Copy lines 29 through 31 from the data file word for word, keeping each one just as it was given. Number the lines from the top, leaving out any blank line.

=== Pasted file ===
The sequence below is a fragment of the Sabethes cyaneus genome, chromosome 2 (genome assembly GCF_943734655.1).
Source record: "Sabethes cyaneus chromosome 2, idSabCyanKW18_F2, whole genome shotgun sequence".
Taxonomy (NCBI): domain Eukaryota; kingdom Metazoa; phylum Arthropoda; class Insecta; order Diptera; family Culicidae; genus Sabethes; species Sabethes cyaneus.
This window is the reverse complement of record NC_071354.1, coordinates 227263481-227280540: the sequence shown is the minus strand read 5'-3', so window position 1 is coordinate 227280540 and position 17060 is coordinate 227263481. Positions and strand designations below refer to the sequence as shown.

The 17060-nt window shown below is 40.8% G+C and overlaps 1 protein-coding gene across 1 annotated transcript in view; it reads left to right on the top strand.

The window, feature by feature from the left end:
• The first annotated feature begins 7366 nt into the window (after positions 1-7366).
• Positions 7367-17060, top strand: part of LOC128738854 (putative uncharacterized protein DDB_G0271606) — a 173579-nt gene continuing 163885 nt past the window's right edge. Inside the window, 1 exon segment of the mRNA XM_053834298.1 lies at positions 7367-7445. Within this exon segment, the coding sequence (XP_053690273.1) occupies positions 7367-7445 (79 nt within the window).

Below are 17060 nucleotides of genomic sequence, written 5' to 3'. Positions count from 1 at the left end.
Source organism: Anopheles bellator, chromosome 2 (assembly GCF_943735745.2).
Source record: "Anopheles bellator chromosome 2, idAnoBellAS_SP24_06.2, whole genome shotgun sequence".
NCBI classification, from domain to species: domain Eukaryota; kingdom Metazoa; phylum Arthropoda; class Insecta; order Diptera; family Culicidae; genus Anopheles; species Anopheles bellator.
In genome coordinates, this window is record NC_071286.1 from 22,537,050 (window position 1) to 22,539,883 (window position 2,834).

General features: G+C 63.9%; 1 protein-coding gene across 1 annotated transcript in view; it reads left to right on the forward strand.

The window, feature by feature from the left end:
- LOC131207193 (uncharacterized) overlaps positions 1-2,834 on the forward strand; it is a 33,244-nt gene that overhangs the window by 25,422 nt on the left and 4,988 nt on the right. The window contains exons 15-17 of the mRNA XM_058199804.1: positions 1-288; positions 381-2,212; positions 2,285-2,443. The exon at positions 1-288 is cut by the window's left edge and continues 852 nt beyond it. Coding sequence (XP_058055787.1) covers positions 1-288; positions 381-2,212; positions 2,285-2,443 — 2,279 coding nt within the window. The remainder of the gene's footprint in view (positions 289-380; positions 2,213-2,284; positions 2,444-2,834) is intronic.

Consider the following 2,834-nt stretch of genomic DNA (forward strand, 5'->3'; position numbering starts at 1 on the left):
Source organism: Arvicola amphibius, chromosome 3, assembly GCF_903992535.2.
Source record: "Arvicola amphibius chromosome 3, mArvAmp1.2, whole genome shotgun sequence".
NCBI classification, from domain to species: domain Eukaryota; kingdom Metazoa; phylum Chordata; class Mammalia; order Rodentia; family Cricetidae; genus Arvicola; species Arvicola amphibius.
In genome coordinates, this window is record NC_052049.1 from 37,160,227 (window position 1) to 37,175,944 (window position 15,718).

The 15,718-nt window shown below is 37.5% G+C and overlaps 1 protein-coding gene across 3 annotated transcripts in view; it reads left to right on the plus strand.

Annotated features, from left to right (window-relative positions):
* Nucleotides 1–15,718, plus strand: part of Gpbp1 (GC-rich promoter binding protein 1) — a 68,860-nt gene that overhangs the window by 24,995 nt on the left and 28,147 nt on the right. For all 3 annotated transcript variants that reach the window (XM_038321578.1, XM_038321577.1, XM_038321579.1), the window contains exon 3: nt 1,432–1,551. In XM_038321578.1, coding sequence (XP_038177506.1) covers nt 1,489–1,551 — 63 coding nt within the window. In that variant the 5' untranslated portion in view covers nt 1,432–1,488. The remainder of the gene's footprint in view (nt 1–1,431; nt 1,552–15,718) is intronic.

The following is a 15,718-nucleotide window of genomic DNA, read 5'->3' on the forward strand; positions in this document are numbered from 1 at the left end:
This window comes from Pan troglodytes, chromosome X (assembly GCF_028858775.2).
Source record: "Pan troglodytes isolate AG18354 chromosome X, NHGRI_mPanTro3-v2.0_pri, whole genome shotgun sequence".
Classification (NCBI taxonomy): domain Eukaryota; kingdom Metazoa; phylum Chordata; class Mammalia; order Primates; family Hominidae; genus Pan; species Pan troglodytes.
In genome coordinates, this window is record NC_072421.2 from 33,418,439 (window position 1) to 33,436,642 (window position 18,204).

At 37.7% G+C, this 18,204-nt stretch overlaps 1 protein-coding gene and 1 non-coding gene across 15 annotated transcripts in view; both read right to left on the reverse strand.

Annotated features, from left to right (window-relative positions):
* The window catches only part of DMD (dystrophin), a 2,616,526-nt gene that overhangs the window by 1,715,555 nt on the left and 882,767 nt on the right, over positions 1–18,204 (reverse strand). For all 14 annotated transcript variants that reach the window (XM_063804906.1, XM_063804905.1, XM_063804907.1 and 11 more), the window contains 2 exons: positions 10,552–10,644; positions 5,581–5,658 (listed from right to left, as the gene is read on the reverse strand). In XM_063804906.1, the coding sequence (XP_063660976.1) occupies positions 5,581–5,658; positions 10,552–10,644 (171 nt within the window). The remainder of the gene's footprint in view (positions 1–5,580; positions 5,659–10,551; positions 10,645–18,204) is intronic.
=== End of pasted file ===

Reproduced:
In genome coordinates, this window is record NC_072421.2 from 33,418,439 (window position 1) to 33,436,642 (window position 18,204).

At 37.7% G+C, this 18,204-nt stretch overlaps 1 protein-coding gene and 1 non-coding gene across 15 annotated transcripts in view; both read right to left on the reverse strand.

Annotated features, from left to right (window-relative positions):